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Choosing the right WIFI antenna for your RV

December 19, 2017
Yagi Antenna

My WIFI setup for the trailer is a Linksys WRT54G running DDWRT with power turned up to 200mw.  I have DDWRT configured as a Universal Wireless Repeater, which allows it to automatically connect to free WIFI and repeat the signal.  One antenna port has a 6ft run of LMR-200 antenna cable going out to the roof of the RV.  This antenna cable has a loss of about 1db.  The other antenna is the original OEM antenna.  Typically the original antenna is what the devices in the RV connect to and the one outside is used to connect to campground or other free WIFI.   The two antenna used outside for the test were a 5 dbi Outdoor Omni Directional 1/4 wavelength antenna and a 25 dbi Yagi Directional antenna.   You can see my previous post on how I did the original setup.

I did my testing in my driveway as the subdivision had a significant amount of different WIFI networks at varying distances to test against.  I started by making note of a number of SSID’s that were in the -70 to -100dbi signal range when using the original Omni directional antenna.  Once past -70dbi, generally WIFI is unstable to unusable so being able to improve the signal of these SSID’s using the Yagi antenna would potentially make it useful.

After collecting the information on the SSID’s I then switched to the Yagi directional antenna and retested.  The only difference with this test was that I had to rotate the TV antenna a few degrees each time to find each SSID.  A typical Yagi directional antenna only has a useful range of about 15 degrees to be able to aim.  Other types of directional antennas like Panel antenna are able to pick up a much wider area and with an Omni directional antenna it is able to pickup a full 360 degree range.  The wider the range the less the antenna is able to pick up weaker signals.  Having a narrow range also made it so I could pinpoint the specific house that each signal was coming from in order to gauge the distance.  In all cases the signal came in about 20 dbi stronger on the 25 dbi Yagi antenna than the 5 dbi Omni directional antenna which is the expected result.  This meant that any signal that the Omni directional antenna was able to pickup that was in the -90 to -71 dbi range would be amplified up to a usable -70 or better.  The SSID’s that were beyond -90 dbi were still stronger with the Yagi but not within the usable range.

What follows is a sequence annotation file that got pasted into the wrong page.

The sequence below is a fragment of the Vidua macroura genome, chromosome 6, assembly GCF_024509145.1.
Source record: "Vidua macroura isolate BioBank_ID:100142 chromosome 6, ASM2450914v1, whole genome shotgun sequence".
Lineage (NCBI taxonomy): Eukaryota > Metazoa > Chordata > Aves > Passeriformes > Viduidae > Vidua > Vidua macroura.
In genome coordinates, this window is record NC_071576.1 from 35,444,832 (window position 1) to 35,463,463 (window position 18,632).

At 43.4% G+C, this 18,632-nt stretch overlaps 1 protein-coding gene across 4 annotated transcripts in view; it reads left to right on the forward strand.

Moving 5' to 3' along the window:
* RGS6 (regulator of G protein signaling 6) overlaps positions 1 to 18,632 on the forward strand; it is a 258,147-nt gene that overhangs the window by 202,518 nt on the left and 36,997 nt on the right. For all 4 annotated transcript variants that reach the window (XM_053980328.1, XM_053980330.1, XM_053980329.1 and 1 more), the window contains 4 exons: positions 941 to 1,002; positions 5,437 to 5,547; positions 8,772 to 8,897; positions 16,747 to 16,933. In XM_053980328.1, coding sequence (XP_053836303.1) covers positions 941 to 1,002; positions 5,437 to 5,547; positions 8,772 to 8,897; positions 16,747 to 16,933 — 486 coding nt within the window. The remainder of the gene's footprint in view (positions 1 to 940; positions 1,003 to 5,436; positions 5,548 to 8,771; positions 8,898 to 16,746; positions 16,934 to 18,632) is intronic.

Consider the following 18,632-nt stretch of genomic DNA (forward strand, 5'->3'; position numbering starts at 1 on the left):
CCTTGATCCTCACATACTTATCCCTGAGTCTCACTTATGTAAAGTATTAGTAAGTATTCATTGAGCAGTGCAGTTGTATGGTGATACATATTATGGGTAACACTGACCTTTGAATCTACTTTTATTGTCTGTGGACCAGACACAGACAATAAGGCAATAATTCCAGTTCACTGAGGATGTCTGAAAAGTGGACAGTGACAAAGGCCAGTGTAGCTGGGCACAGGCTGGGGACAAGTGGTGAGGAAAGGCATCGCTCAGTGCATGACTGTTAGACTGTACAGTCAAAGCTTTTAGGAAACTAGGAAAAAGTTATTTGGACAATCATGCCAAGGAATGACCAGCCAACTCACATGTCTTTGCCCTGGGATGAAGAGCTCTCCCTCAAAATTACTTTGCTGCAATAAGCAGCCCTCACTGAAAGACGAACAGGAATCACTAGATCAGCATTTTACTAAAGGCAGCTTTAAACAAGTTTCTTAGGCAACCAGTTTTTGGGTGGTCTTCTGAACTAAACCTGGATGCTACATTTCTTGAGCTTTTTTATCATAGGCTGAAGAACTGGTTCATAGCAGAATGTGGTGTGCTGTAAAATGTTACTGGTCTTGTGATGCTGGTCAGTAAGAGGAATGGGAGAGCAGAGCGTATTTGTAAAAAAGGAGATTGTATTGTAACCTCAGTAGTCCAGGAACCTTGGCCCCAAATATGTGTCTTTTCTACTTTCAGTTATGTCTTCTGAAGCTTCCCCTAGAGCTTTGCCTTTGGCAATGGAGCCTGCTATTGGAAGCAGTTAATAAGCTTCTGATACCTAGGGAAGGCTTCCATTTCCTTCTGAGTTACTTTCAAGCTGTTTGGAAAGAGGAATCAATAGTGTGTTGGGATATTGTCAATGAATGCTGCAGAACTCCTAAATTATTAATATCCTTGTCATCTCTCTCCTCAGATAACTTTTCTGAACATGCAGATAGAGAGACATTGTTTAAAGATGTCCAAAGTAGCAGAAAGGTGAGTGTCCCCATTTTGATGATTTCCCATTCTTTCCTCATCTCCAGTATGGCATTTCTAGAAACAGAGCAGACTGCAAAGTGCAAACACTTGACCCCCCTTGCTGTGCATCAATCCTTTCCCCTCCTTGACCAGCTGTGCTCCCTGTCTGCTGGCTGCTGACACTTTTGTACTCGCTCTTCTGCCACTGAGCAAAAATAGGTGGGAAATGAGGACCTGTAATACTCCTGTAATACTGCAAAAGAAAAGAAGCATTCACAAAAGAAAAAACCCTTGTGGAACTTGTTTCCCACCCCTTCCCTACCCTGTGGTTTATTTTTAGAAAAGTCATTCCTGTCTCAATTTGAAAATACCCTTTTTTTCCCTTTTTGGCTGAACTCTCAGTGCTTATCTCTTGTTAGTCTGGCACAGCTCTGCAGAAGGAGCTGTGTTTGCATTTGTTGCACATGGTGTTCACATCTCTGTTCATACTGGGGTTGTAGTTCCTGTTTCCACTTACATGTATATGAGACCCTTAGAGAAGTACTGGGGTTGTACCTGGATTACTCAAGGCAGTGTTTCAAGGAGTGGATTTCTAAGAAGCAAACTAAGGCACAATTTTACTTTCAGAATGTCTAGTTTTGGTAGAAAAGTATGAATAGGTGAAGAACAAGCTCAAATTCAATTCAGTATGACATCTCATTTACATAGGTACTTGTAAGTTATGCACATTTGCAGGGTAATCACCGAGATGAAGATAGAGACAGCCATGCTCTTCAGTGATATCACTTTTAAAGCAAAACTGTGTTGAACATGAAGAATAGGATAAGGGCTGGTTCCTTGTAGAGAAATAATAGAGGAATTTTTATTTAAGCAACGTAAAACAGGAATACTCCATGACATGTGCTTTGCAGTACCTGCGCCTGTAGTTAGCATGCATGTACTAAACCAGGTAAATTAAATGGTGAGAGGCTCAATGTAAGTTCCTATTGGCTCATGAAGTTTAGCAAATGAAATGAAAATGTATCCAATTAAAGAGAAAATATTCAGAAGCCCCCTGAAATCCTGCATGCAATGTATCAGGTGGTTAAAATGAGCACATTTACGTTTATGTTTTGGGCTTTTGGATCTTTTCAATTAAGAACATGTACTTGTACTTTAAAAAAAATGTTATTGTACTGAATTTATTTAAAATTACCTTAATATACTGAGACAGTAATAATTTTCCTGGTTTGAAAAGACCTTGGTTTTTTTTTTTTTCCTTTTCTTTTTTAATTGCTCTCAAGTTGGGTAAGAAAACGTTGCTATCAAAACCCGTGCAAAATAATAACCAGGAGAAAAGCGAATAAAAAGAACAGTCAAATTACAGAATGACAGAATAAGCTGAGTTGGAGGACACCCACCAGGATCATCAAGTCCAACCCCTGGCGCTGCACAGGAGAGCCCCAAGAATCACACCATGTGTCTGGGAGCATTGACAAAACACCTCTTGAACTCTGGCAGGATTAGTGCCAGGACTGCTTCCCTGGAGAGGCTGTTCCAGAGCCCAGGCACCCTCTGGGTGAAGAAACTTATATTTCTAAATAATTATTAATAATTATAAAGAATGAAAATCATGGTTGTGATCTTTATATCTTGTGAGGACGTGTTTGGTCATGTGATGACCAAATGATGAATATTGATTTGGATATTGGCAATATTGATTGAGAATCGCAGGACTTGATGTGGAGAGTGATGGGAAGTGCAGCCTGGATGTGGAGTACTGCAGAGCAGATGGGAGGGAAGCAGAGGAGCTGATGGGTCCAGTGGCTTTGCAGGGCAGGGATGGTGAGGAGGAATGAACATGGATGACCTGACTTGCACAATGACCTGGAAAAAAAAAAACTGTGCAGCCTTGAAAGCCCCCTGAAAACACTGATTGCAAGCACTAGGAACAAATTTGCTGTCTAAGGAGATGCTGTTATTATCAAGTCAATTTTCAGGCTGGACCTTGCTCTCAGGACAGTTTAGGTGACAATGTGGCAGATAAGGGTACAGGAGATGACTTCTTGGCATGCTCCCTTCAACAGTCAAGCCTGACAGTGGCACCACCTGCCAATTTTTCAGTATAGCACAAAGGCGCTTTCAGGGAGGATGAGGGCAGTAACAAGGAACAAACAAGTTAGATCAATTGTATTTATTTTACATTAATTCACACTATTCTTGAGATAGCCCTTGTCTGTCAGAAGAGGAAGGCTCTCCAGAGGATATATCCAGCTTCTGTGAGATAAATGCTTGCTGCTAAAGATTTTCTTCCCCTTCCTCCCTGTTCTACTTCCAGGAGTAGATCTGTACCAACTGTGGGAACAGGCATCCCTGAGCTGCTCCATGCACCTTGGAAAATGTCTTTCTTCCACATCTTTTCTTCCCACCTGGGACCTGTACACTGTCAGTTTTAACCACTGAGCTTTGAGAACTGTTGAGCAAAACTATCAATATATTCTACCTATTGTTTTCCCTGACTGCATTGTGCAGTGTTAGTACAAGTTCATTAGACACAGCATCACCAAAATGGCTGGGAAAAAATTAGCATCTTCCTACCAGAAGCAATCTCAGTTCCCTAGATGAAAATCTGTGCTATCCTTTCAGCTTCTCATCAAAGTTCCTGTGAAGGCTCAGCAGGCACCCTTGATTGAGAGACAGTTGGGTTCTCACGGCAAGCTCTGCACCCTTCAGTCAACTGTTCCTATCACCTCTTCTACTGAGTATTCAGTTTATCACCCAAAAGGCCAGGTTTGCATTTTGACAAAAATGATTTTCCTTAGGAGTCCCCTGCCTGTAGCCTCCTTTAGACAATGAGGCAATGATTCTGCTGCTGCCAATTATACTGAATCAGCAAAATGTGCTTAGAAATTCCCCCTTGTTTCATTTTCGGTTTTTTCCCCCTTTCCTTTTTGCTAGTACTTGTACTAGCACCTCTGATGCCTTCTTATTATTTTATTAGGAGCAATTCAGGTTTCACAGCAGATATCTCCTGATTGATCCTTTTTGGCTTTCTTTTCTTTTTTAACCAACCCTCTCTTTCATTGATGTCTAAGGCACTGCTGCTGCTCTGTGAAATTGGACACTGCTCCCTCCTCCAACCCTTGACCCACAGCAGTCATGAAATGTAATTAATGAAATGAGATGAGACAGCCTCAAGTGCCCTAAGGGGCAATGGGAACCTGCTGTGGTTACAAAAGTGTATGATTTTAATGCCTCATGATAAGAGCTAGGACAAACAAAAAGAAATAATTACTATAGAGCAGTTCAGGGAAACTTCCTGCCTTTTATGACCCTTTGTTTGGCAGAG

The conclusion that the Yagi antenna improved the signal was not a shock to me.  There were two things that I had not really considered.  The first was that the SSID’s that were in the -90 to -71 dbi range were only about 100m farther than the SSID’s that the Omni directional antenna was able to receive at -70 dbi or better.  That was much less usable range increase than I had expected.  The second thing I had not anticipated was just how much of a pain it was to use the Yagi.  When going camping, I would not want to spend a half hour or more aiming the antenna to find and then tweak a usable signal when I could just crank up the Omni directional antenna and have a decent chance of picking up WIFI in a few minutes.

The final thing to consider is that campground and other public WIFI is really not that good to begin with it, so I decided it was not worth the extra time aiming to get a stronger signal on a really poor WIFI network, because my internet would still be slow.


Adding a WIFI and a Cellular Amp to my RV

5 dbi Omni Directional Antenna


Directional Antenna

25 dbi Directional Yagi Antenna

From → RV Tech

One Comment
  1. I read this article completely concerning
    the resemblance of newest and earlier technologies, it’s amazing article.

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